EU ends longstanding Microsoft anti-trust dispute
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The European Union says it has reached an agreement with computer giant Microsoft to end a decade-long anti-trust dispute and grant computer users in Europe access to rival Internet browsers.
AFP - European competition enforcers on Wednesday brought the curtain down on a decade-long anti-trust tussle with computer giant Microsoft, with a deal to open up new PCs to rival Internet browsers.
The binding agreement announced by Brussels lets computer users in Europe who buy new hardware based on Microsoft's Windows operating system choose which browser they want to install at the point of configuring their machine.
It comes into force as of mid-March, for five years, and with a similar undertaking also accepted informally on interoperability of other broad-based PC software and applications, represents peace breaking out after years of massive fines backed by an EU court.
The decision represents "a Christmas present for hundreds of millions of Europeans," EU Competition Commissioner Neelie Kroes told a press conference.
"We will just look over what is left, shall we say," when asked if outstanding competition complaints with Microsoft remain on the table.
"Microsoft is well aware, in competition terms, what has to be avoided," she underlined.
The EU commission was concerned that consumers were not being allowed to make an "unbiased" choice between Microsoft's software and related applications and those of rivals including Mozilla's Firefox, Google's Chrome or Opera.
Under the deal, users across the European Economic Area, the 27 EU nations plus Iceland, Liechtenstein and Norway, will have in-built freedom of choice for five years from the agreement's implementation in March 2010.
"This decision ... legally binds Microsoft to the commitments it has offered and ends the commission's investigation" into whether the company had abused its dominant position in the European marketplace.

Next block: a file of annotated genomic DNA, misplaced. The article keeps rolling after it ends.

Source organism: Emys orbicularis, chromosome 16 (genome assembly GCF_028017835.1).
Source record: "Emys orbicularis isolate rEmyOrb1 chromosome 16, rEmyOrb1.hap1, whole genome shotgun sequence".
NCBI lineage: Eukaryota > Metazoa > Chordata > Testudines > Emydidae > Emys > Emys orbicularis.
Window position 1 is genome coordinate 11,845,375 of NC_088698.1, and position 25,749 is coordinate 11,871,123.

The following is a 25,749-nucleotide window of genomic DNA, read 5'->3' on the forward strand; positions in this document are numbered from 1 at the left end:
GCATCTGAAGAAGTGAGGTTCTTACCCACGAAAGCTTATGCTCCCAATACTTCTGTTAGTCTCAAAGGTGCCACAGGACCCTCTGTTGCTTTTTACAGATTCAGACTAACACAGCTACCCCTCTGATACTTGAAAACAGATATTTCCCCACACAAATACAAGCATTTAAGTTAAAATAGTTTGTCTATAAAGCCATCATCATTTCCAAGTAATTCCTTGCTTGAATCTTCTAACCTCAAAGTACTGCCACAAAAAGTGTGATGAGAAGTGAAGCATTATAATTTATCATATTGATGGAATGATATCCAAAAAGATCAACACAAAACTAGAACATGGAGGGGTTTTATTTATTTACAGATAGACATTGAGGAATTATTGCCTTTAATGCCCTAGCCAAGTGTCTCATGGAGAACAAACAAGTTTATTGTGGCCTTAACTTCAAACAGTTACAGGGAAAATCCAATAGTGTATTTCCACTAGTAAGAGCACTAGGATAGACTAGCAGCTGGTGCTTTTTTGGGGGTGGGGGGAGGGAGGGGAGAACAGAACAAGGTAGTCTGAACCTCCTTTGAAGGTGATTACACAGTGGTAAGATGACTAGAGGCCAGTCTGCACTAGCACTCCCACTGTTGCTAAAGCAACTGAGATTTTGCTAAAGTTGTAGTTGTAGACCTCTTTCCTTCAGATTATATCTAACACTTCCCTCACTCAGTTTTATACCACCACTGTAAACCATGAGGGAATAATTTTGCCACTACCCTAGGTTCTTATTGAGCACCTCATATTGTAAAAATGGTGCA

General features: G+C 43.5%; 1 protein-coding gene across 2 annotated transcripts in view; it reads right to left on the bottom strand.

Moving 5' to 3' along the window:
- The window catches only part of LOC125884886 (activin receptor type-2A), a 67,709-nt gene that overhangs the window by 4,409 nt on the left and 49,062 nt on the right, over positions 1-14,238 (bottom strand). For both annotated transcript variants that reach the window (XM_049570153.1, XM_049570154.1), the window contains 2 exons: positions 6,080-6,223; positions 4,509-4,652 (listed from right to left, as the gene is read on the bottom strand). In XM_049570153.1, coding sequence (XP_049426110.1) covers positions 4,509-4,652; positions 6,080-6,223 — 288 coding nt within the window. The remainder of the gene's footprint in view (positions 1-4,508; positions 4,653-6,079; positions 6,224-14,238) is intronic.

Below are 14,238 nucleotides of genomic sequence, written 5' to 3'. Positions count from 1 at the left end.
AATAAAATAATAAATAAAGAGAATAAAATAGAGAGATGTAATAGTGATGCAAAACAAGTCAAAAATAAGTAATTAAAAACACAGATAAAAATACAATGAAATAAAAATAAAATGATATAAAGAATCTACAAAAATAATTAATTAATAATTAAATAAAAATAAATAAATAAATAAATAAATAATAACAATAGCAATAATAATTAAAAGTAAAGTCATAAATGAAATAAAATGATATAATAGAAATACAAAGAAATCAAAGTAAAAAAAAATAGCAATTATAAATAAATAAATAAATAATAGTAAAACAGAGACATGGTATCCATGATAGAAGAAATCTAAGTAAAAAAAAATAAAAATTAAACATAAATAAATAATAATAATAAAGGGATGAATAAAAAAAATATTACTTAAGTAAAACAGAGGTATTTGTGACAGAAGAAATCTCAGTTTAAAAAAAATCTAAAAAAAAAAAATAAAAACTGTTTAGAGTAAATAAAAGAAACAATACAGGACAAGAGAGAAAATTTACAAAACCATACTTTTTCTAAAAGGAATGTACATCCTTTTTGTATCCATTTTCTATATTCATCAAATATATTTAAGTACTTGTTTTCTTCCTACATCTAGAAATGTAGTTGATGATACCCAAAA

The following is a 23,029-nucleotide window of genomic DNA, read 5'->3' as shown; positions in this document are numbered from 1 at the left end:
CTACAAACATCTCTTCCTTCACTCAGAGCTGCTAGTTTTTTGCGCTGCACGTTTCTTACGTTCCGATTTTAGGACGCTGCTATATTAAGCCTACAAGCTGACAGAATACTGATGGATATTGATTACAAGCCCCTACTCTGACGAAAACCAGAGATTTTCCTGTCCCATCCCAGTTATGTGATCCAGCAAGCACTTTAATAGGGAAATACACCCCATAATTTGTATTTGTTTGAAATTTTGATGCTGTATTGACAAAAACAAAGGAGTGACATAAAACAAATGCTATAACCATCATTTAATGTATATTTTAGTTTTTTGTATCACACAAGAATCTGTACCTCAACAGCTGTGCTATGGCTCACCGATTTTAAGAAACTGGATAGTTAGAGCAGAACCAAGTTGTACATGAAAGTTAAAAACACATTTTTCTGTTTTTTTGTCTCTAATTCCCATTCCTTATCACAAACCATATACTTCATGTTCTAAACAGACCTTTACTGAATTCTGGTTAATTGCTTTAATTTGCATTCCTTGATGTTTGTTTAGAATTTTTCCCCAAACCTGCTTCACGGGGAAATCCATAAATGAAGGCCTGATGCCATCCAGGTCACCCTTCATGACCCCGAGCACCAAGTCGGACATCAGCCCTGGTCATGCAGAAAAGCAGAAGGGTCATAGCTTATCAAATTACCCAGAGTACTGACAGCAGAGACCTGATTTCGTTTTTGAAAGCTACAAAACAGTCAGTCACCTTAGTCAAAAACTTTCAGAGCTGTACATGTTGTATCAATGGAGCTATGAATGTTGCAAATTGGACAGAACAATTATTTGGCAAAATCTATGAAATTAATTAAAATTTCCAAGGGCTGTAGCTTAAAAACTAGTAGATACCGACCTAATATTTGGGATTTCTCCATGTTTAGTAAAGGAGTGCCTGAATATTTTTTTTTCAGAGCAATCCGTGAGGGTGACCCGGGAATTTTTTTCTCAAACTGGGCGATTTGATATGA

A new "choice screen" will greet buyers when they configure for use over 100 million new personal computers available in Europe from March, with around 30 million new PC users per year affected over the deal's five-year term, Brussels said.
The decision concerns computers running Windows XP, Windows Vista and Windows 7.
Existing computer owners are already able to download and install different browers on the market, but this decision marks a step-change in Europe with implications for Microsoft, the world's dominant computing company, in other regions.
"Such choice will not only serve to improve people's experience of the Internet now but also act as an incentive for web browser companies to innovate and offer people better browsers in the future," Kroes added.
Kroes said Microsoft was also publishing on its website "an undertaking whereby it commits to make far-reaching interoperability disclosures" concerning other software and applications which had also raised Brussels hackles.
Microsoft said in October that it was mounting "the single biggest legal commitment in the history of the software industry to promote inter-operability" between its products and those of rival developers.
The company said then that improved proposals for European consumers centred on applications that apply to Windows, Windows Server, Office, Exchange and SharePoint products.
In September 2007, Microsoft lost an appeal before Europe's second-highest court against a fine of nearly 500 million euros (more than 660 million dollars) that EU regulators slapped on the company in 2004 for abusing its dominant power, partly in the media players market.
In February 2008, the commission hit Microsoft with a further fine of almost 900 million euros for defying its 2004 ruling.
The commission threatened litigation on the browser issue in January, and Kroes stressed while announcing the deal that it will "review the commitments in two years".